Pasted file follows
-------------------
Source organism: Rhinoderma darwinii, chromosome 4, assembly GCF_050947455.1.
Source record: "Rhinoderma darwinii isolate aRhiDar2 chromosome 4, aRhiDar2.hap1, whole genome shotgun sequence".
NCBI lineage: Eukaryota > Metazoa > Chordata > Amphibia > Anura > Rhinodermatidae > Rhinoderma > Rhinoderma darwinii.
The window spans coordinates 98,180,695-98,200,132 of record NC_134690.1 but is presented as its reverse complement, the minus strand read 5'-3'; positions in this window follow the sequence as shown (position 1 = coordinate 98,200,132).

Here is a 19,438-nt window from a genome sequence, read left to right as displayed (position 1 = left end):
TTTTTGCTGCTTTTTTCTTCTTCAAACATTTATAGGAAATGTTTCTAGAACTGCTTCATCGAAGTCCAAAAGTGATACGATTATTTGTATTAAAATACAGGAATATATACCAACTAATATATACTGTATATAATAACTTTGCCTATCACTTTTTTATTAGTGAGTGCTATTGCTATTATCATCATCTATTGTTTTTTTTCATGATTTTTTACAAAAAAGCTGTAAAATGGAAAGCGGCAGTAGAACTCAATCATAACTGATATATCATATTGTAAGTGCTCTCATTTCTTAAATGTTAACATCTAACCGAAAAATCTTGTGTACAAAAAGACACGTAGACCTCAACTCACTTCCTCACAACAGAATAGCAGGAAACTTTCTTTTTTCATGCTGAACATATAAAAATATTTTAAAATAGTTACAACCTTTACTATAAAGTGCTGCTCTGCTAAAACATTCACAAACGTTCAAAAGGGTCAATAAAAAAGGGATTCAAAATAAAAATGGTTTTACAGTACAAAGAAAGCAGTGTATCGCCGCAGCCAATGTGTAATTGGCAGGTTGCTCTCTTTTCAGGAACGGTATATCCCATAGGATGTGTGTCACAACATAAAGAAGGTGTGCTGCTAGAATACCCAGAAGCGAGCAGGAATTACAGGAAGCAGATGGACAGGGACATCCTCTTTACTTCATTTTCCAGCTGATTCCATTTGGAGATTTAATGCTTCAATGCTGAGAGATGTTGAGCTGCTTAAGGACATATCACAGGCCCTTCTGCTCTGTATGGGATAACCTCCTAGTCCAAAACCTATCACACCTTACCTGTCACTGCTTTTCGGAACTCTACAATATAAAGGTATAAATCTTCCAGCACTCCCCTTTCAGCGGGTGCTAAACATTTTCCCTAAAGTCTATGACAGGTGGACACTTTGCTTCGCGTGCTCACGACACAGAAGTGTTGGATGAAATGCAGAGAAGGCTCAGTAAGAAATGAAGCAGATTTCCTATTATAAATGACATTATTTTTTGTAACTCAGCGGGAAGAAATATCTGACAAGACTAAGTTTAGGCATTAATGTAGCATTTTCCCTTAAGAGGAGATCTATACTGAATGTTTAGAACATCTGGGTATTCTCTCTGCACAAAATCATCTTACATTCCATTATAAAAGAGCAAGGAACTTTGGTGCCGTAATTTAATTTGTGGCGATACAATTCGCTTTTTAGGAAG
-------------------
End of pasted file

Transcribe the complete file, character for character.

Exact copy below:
Source organism: Rhinoderma darwinii, chromosome 4, assembly GCF_050947455.1.
Source record: "Rhinoderma darwinii isolate aRhiDar2 chromosome 4, aRhiDar2.hap1, whole genome shotgun sequence".
NCBI lineage: Eukaryota > Metazoa > Chordata > Amphibia > Anura > Rhinodermatidae > Rhinoderma > Rhinoderma darwinii.
The window spans coordinates 98,180,695-98,200,132 of record NC_134690.1 but is presented as its reverse complement, the minus strand read 5'-3'; positions in this window follow the sequence as shown (position 1 = coordinate 98,200,132).

Here is a 19,438-nt window from a genome sequence, read left to right as displayed (position 1 = left end):
TTTTTGCTGCTTTTTTCTTCTTCAAACATTTATAGGAAATGTTTCTAGAACTGCTTCATCGAAGTCCAAAAGTGATACGATTATTTGTATTAAAATACAGGAATATATACCAACTAATATATACTGTATATAATAACTTTGCCTATCACTTTTTTATTAGTGAGTGCTATTGCTATTATCATCATCTATTGTTTTTTTTCATGATTTTTTACAAAAAAGCTGTAAAATGGAAAGCGGCAGTAGAACTCAATCATAACTGATATATCATATTGTAAGTGCTCTCATTTCTTAAATGTTAACATCTAACCGAAAAATCTTGTGTACAAAAAGACACGTAGACCTCAACTCACTTCCTCACAACAGAATAGCAGGAAACTTTCTTTTTTCATGCTGAACATATAAAAATATTTTAAAATAGTTACAACCTTTACTATAAAGTGCTGCTCTGCTAAAACATTCACAAACGTTCAAAAGGGTCAATAAAAAAGGGATTCAAAATAAAAATGGTTTTACAGTACAAAGAAAGCAGTGTATCGCCGCAGCCAATGTGTAATTGGCAGGTTGCTCTCTTTTCAGGAACGGTATATCCCATAGGATGTGTGTCACAACATAAAGAAGGTGTGCTGCTAGAATACCCAGAAGCGAGCAGGAATTACAGGAAGCAGATGGACAGGGACATCCTCTTTACTTCATTTTCCAGCTGATTCCATTTGGAGATTTAATGCTTCAATGCTGAGAGATGTTGAGCTGCTTAAGGACATATCACAGGCCCTTCTGCTCTGTATGGGATAACCTCCTAGTCCAAAACCTATCACACCTTACCTGTCACTGCTTTTCGGAACTCTACAATATAAAGGTATAAATCTTCCAGCACTCCCCTTTCAGCGGGTGCTAAACATTTTCCCTAAAGTCTATGACAGGTGGACACTTTGCTTCGCGTGCTCACGACACAGAAGTGTTGGATGAAATGCAGAGAAGGCTCAGTAAGAAATGAAGCAGATTTCCTATTATAAATGACATTATTTTTTGTAACTCAGCGGGAAGAAATATCTGACAAGACTAAGTTTAGGCATTAATGTAGCATTTTCCCTTAAGAGGAGATCTATACTGAATGTTTAGAACATCTGGGTATTCTCTCTGCACAAAATCATCTTACATTCCATTATAAAAGAGCAAGGAACTTTGGTGCCGTAATTTAATTTGTGGCGATACAATTCGCTTTTTAGGAAG